What happens with the comet that will approach the Earth in October

Numerous comets have been visible in the sky in recent years. Still, one comet currently racing towards Earth could put them to shame: comet C/2023 A3 (Tsuchinshan-ATLAS) is named after its discoverers, the Purple Mountain observatory in China (Tsuchinshan) and the ATLAS telescope in South Africa. Its discovery took place on 9 January 2023, and since then, the expectations of the scientific community have been high.

It is currently making its long journey from the furthest parts of the solar system towards the Sun. When it was discovered, it was still well beyond the orbit of Jupiter, about a billion kilometres from the Sun. It has now positioned itself between the orbits of Mars and Jupiter and will reach the point of its orbit closest to the Sun, perihelion, on 28 September. At that point, it will be only 58 million kilometres from the Sun, a distance comparable to the closest planet to the Sun, Mercury, and our host star.

About two weeks later, on 13 October, it will reach its closest point to Earth, perigee, and will be only 70.5 million kilometres from Earth. Comets are often called ‘dirty snowballs’ because they consist of dust and rock held together by ice. As a comet approaches the Sun, it becomes warmer and the ice immediately begins to evaporate chunks of rock, dust and gas are released, forming the typical comet tail.

Will Comet C/2023 A3 (Tsuchinshan-ATLAS) be visible to the naked eye?

Experts predict that comet C/2023 A3 (Tsuchinshan-ATLAS) could reach second- or even first-magnitude brightness and be visible to the naked eye. For comparison, the pole star shines with a brightness of magnitude 2, while Spica, the main star in the constellation Virgo, reaches a brightness of magnitude 1 (the lower the value, the brighter the object). A ‘forward scattering’ phenomenon could make it appear even more colourful. This phenomenon occurs when it is almost exactly between the Sun and Earth around 8 October. If the comet is dusty, its dust particles can scatter the sunlight forward and increase the brightness. Experts say the ‘forward scattering’ could make the comet even brighter than magnitude 1.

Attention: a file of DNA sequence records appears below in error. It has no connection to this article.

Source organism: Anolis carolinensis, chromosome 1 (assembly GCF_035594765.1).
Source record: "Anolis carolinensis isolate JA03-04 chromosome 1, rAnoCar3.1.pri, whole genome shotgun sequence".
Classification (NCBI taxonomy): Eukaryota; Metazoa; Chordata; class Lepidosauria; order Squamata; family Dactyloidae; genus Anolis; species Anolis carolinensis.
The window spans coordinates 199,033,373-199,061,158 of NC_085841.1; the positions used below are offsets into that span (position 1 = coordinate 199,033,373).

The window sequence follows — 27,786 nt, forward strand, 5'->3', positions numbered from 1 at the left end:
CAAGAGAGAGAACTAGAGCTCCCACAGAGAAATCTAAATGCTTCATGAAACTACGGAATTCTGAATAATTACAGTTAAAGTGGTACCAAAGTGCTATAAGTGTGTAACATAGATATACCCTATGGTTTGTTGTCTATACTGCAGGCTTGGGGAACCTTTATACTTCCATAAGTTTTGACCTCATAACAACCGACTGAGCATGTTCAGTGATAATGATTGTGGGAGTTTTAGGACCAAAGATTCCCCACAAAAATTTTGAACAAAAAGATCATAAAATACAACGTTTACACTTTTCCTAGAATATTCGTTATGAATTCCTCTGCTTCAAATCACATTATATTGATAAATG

What happens with the comet that will approach Earth in October
What happens with the comet that will approach Earth in October

However, there are also factors that belie the visibility of comet C/2023 A3 (Tsuchinshan-ATLAS) with the naked eye. It comes directly from the Oort cloud at the solar system’s edge and is approaching the Sun for the first time. This means that very volatile materials on the comet’s surface will likely evaporate far from the Sun. This can lead to short-term increases in brightness, but as the it approaches the Sun, the increase in brightness usually slows down or stops completely. It is entirely possible that comet C/2023 A3 (Tsuchinshan-ATLAS) also behaves this way, but it is not mandatory. In general, the evolution of comets is very difficult to predict. Amateur astronomer and science writer David Levy explains it best when he says: ‘Comets are like cats: they have tails and do what they want’.

A unique split

Comet 62P/Tsuchinshan is a periodic comet belonging to the Jovian comet family. These are celestial bodies with a period between just under five years and over 20 years. As can be deduced from the name of this large group of comets, the duration of their periods of revolution is greatly influenced by the gravitational influence of Jupiter. The orbit of comet 62P/Tsuchinshan has the peculiarity of having close encounters with various planets of the Solar System. This characteristic has led and will lead to a change in its current orbit, even considerably.

Ever since its discovery on 1 January 1965 at the Zijinshan Astronomical Observatory in Nanjing, China, it has been speculated that this comet originated by splitting a pre-existing comet into two components. 60P/Tsuchinshan, discovered just a week later by the same observatory, would be the other fragment of the original comet. Such a split usually occurs due to tidal forces generated during an extremely close passage between the original comet and the planet Jupiter.

Antonino Caffo has been involved in journalism, particularly technology, for fifteen years. He is interested in topics related to the world of IT security but also consumer electronics. Antonino writes for the most important Italian generalist and trade publications. You can see him, sometimes, on television explaining how technology works, which is not as trivial for everyone as it seems.